He didn't expect to play much Saturday, but Howland called his number early and Lane delivered. He finished with five points and six rebounds in only 10 minutes. It was the most he has played since getting 12 minutes at Arizona on Jan. 27, his most points since he had seven Jan. 20 against California and his most rebounds since he got seven against Washington on Dec. 31.
"When I got in there I just wanted to play hard and today just felt good," Lane said. "I was just trying to play aggressive and hard and get rebounds, just do whatever I could."
Lane was a key member of UCLA's rotation early in the season. He averaged 23.2 minutes over the first 15 games, but has production started to taper and his playing time decreased to only 10.1 per game over the last nine games.
He said the trip to Boston was a good opportunity to regroup.
"The funeral really puts everything in perspective," he said. "It really makes you appreciate what you have. Just being able to play this game, I knew coming out here I have to play hard every game. Don’t worry about other stuff. Definitely getting away mentally helped me be more focused and relaxed."
4The Bruins got defensive once again
UCLA held Oregon State to 32.9 percent shooting and has now held five consecutive opponents under 40 percent.
UCLA started especially strong, limiting the Beavers to only two field goals through the first eight minutes as they opened a 24-6 lead. The Beavers started the second half stymied, too, making only four of their first 16 shots of the second half.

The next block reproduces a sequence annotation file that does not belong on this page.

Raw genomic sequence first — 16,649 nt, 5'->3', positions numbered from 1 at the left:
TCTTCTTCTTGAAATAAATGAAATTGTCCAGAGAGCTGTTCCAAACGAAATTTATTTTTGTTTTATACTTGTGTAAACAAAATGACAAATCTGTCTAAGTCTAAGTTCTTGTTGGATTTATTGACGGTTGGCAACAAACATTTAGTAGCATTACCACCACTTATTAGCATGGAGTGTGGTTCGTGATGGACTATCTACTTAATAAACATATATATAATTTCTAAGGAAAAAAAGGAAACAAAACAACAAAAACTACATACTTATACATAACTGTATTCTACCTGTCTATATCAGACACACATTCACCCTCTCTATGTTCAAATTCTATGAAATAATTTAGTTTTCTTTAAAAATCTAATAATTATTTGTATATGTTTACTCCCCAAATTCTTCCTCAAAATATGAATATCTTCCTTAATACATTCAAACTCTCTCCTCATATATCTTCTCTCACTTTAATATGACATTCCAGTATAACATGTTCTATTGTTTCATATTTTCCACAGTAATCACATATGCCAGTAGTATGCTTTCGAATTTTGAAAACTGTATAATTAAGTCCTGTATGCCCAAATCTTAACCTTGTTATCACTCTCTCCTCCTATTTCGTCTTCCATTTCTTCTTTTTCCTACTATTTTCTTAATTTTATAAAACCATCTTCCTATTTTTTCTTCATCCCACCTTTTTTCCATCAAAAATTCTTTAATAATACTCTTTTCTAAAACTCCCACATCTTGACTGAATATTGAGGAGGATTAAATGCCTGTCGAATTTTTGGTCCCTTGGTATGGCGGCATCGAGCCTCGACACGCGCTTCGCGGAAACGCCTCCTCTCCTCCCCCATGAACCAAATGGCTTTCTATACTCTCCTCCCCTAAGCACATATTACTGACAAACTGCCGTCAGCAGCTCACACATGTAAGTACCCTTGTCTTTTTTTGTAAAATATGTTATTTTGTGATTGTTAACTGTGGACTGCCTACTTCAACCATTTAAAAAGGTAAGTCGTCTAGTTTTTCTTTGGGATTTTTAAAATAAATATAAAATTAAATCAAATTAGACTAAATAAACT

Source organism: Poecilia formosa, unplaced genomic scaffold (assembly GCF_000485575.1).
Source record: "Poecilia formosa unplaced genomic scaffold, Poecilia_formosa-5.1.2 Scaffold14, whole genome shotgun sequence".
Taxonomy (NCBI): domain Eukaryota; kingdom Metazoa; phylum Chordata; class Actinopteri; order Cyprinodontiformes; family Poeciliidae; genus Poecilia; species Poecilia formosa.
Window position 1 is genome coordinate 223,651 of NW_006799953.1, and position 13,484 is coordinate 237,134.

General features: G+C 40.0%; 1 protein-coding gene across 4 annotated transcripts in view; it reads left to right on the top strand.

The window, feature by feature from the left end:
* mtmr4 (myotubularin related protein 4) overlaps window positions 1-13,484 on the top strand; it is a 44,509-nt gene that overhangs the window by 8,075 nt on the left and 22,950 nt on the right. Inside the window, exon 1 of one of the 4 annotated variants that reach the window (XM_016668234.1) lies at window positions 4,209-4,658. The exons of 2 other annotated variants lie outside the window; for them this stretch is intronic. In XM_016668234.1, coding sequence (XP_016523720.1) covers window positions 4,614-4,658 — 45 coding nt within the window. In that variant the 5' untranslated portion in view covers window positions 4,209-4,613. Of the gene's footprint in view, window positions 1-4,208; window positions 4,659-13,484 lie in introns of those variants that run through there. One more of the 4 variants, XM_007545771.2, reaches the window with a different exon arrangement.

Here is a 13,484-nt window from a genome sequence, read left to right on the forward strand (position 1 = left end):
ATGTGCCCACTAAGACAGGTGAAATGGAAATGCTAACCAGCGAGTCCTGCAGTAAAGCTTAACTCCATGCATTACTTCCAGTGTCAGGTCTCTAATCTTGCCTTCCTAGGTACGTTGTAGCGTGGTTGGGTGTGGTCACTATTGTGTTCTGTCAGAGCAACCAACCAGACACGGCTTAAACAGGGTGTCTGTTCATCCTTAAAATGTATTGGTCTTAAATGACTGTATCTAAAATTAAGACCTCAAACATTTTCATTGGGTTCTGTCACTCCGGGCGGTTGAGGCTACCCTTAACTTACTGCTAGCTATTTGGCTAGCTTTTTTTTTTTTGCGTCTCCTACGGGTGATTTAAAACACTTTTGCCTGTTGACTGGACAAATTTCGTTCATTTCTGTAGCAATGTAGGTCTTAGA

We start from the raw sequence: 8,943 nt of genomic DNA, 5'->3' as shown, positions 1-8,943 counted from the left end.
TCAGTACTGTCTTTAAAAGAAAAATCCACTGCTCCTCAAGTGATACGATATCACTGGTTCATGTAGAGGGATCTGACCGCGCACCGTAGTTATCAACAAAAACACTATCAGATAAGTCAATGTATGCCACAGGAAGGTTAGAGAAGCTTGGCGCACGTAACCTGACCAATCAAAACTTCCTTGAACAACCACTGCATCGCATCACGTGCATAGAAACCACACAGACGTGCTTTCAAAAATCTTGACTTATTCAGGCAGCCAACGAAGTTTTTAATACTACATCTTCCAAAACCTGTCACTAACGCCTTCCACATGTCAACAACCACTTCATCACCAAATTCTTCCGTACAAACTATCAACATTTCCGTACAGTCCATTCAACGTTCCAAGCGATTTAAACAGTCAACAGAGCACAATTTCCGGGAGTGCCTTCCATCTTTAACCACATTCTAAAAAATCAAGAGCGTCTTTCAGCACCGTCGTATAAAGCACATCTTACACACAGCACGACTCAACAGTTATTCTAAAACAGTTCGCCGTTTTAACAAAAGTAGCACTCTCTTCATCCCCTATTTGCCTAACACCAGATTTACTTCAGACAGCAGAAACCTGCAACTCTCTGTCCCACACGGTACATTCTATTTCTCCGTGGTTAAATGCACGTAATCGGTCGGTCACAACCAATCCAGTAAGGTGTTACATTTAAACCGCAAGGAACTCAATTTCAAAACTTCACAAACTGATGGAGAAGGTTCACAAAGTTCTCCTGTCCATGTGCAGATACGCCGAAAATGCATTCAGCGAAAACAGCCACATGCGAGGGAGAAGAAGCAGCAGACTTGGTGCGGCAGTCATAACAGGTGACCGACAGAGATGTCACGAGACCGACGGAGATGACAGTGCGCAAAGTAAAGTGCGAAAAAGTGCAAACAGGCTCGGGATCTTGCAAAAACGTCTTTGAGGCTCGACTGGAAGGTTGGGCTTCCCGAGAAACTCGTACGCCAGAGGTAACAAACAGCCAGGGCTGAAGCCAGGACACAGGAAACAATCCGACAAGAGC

"I thought our defense in the first half when we were up 24-6 was just outstanding defense," coach Ben Howland said.
The blocked shots certainly helped, but UCLA also forced two shot-clock violations and numerous bad shots. The team defense was a major reason UCLA was able to win despite allowing 24 offensive rebounds and committing 26 turnovers.
"It's not often you win a game like that," Honeycutt said.
5Oregon State's comebacks caused some flashbacks
The last time UCLA played Oregon State, the Beavers erased a 17-point deficit in the second half and took the lead before UCLA pulled away for a 62-57 victory.
So when the Beavers closed to within five after trailing 24-6, Bruins fans started to panic. UCLA had seven turnovers in the final seven minutes of the first half and led, 29-24 at halftime. After opening a 56-34 lead with 6:56 to play, the Bruins committed eight more turnovers against Oregon State's press as the Beavers made another run.
"It’s easy when you’re beating a team 24-8 in the first half to say ‘Oh wow, this is how the game is going to go’ and kind of slack off," Smith said. "We just have to keep working on being aggressive."
Oregon State, which uses a pressure defense almost the entire game, leads the nation is steals. Howland said he would have liked more time to prepare for the Beavers' press, noting the quick turnaround of playing a Saturday afternoon game after a Thursday night game.
"It really hurt us to not have a day of preparation for this team," Howland said. "That’s one thing I really have a hard time with. In every other league in the country that’s a BCS league, we’re the only league that has a constant Thursday-Saturday. Thursday night, Saturday afternoon."
The silver lining is that UCLA won the game and is now 17-0 this season when it has had a lead of 10 points or more at some point during the game. Still, UCLA has won only six games by more than 10 points.
"It would be nice if we could keep adding on to the lead because nobody would be scared at the end," Lee said. "We've just got to stay mentally tough and try holding them off and wish for the best. But when we start playing more athletic teams it’s going to be harder."